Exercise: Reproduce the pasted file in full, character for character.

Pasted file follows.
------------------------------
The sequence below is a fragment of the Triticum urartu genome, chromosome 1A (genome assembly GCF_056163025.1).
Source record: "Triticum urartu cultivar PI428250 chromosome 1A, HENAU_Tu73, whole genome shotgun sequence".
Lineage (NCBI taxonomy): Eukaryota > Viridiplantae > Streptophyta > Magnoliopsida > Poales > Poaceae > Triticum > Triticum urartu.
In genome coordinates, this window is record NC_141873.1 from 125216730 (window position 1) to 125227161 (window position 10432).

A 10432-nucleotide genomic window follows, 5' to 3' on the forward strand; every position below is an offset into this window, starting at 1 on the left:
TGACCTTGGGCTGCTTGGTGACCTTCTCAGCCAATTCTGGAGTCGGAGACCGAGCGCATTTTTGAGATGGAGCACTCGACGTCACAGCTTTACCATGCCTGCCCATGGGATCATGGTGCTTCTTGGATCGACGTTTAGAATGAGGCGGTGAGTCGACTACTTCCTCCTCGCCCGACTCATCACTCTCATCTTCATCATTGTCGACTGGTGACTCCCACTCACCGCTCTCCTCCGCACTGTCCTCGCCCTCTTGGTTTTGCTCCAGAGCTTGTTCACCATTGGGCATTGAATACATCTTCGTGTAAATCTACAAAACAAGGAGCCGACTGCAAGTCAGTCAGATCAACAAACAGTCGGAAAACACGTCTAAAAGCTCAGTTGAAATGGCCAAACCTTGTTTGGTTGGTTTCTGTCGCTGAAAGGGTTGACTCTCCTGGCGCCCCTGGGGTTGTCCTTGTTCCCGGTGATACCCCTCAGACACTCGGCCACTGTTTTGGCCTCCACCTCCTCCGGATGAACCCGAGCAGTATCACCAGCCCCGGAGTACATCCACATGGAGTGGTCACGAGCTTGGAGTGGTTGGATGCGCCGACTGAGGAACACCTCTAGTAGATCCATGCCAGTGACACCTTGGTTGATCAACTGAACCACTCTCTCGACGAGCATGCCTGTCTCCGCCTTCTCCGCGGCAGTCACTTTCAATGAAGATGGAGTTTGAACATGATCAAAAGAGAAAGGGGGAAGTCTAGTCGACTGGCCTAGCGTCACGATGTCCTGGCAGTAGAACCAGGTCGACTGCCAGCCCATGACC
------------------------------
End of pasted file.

The sequence below is a fragment of the Triticum urartu genome, chromosome 1A (genome assembly GCF_056163025.1).
Source record: "Triticum urartu cultivar PI428250 chromosome 1A, HENAU_Tu73, whole genome shotgun sequence".
Lineage (NCBI taxonomy): Eukaryota > Viridiplantae > Streptophyta > Magnoliopsida > Poales > Poaceae > Triticum > Triticum urartu.
In genome coordinates, this window is record NC_141873.1 from 125216730 (window position 1) to 125227161 (window position 10432).

A 10432-nucleotide genomic window follows, 5' to 3' on the forward strand; every position below is an offset into this window, starting at 1 on the left:
TGACCTTGGGCTGCTTGGTGACCTTCTCAGCCAATTCTGGAGTCGGAGACCGAGCGCATTTTTGAGATGGAGCACTCGACGTCACAGCTTTACCATGCCTGCCCATGGGATCATGGTGCTTCTTGGATCGACGTTTAGAATGAGGCGGTGAGTCGACTACTTCCTCCTCGCCCGACTCATCACTCTCATCTTCATCATTGTCGACTGGTGACTCCCACTCACCGCTCTCCTCCGCACTGTCCTCGCCCTCTTGGTTTTGCTCCAGAGCTTGTTCACCATTGGGCATTGAATACATCTTCGTGTAAATCTACAAAACAAGGAGCCGACTGCAAGTCAGTCAGATCAACAAACAGTCGGAAAACACGTCTAAAAGCTCAGTTGAAATGGCCAAACCTTGTTTGGTTGGTTTCTGTCGCTGAAAGGGTTGACTCTCCTGGCGCCCCTGGGGTTGTCCTTGTTCCCGGTGATACCCCTCAGACACTCGGCCACTGTTTTGGCCTCCACCTCCTCCGGATGAACCCGAGCAGTATCACCAGCCCCGGAGTACATCCACATGGAGTGGTCACGAGCTTGGAGTGGTTGGATGCGCCGACTGAGGAACACCTCTAGTAGATCCATGCCAGTGACACCTTGGTTGATCAACTGAACCACTCTCTCGACGAGCATGCCTGTCTCCGCCTTCTCCGCGGCAGTCACTTTCAATGAAGATGGAGTTTGAACATGATCAAAAGAGAAAGGGGGAAGTCTAGTCGACTGGCCTAGCGTCACGATGTCCTGGCAGTAGAACCAGGTCGACTGCCAGCCCATGACC